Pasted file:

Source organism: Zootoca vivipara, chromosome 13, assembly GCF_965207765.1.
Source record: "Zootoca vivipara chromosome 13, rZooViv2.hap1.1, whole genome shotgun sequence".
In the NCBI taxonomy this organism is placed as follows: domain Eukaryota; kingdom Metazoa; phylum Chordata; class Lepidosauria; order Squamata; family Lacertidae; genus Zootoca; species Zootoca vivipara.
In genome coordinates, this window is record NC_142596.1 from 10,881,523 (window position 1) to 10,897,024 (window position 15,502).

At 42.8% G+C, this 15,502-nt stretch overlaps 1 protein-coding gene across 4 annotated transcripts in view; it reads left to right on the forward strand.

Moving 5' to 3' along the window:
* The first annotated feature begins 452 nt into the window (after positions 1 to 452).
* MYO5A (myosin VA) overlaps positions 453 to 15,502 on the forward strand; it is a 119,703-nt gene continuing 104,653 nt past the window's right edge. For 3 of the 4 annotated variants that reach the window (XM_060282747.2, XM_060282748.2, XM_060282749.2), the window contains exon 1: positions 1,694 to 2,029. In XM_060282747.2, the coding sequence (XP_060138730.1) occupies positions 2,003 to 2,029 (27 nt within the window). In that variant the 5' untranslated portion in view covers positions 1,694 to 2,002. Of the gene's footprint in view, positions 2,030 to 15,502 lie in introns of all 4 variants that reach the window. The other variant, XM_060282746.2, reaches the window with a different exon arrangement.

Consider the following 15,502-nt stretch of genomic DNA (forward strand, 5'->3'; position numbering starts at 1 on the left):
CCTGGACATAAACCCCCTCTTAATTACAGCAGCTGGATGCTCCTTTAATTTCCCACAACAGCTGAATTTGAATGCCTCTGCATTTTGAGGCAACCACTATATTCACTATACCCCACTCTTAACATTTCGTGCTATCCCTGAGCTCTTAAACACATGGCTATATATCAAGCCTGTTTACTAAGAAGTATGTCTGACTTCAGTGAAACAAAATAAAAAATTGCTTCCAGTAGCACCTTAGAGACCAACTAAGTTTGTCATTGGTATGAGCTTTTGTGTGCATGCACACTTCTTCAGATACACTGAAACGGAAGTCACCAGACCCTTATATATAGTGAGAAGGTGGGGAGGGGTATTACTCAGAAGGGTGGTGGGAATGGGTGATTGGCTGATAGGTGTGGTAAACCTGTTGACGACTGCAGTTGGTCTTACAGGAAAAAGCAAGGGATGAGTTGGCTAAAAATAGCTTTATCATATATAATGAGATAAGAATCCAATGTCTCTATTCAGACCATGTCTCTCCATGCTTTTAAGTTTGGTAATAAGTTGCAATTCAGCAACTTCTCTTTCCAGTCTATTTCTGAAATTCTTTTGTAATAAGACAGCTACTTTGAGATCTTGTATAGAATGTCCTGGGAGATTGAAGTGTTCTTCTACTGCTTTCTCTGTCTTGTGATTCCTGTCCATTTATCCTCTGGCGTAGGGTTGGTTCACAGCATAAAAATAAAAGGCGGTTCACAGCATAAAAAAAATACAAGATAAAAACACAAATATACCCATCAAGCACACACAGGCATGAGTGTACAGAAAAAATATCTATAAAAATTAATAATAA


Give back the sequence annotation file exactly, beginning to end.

Source organism: Zootoca vivipara, chromosome 13, assembly GCF_965207765.1.
Source record: "Zootoca vivipara chromosome 13, rZooViv2.hap1.1, whole genome shotgun sequence".
In the NCBI taxonomy this organism is placed as follows: domain Eukaryota; kingdom Metazoa; phylum Chordata; class Lepidosauria; order Squamata; family Lacertidae; genus Zootoca; species Zootoca vivipara.
In genome coordinates, this window is record NC_142596.1 from 10,881,523 (window position 1) to 10,897,024 (window position 15,502).

At 42.8% G+C, this 15,502-nt stretch overlaps 1 protein-coding gene across 4 annotated transcripts in view; it reads left to right on the forward strand.

Moving 5' to 3' along the window:
* The first annotated feature begins 452 nt into the window (after positions 1 to 452).
* MYO5A (myosin VA) overlaps positions 453 to 15,502 on the forward strand; it is a 119,703-nt gene continuing 104,653 nt past the window's right edge. For 3 of the 4 annotated variants that reach the window (XM_060282747.2, XM_060282748.2, XM_060282749.2), the window contains exon 1: positions 1,694 to 2,029. In XM_060282747.2, the coding sequence (XP_060138730.1) occupies positions 2,003 to 2,029 (27 nt within the window). In that variant the 5' untranslated portion in view covers positions 1,694 to 2,002. Of the gene's footprint in view, positions 2,030 to 15,502 lie in introns of all 4 variants that reach the window. The other variant, XM_060282746.2, reaches the window with a different exon arrangement.

Consider the following 15,502-nt stretch of genomic DNA (forward strand, 5'->3'; position numbering starts at 1 on the left):
CCTGGACATAAACCCCCTCTTAATTACAGCAGCTGGATGCTCCTTTAATTTCCCACAACAGCTGAATTTGAATGCCTCTGCATTTTGAGGCAACCACTATATTCACTATACCCCACTCTTAACATTTCGTGCTATCCCTGAGCTCTTAAACACATGGCTATATATCAAGCCTGTTTACTAAGAAGTATGTCTGACTTCAGTGAAACAAAATAAAAAATTGCTTCCAGTAGCACCTTAGAGACCAACTAAGTTTGTCATTGGTATGAGCTTTTGTGTGCATGCACACTTCTTCAGATACACTGAAACGGAAGTCACCAGACCCTTATATATAGTGAGAAGGTGGGGAGGGGTATTACTCAGAAGGGTGGTGGGAATGGGTGATTGGCTGATAGGTGTGGTAAACCTGTTGACGACTGCAGTTGGTCTTACAGGAAAAAGCAAGGGATGAGTTGGCTAAAAATAGCTTTATCATATATAATGAGATAAGAATCCAATGTCTCTATTCAGACCATGTCTCTCCATGCTTTTAAGTTTGGTAATAAGTTGCAATTCAGCAACTTCTCTTTCCAGTCTATTTCTGAAATTCTTTTGTAATAAGACAGCTACTTTGAGATCTTGTATAGAATGTCCTGGGAGATTGAAGTGTTCTTCTACTGCTTTCTCTGTCTTGTGATTCCTGTCCATTTATCCTCTGGCGTAGGGTTGGTTCACAGCATAAAAATAAAAGGCGGTTCACAGCATAAAAAAAATACAAGATAAAAACACAAATATACCCATCAAGCACACACAGGCATGAGTGTACAGAAAAAATATCTATAAAAATTAATAATAA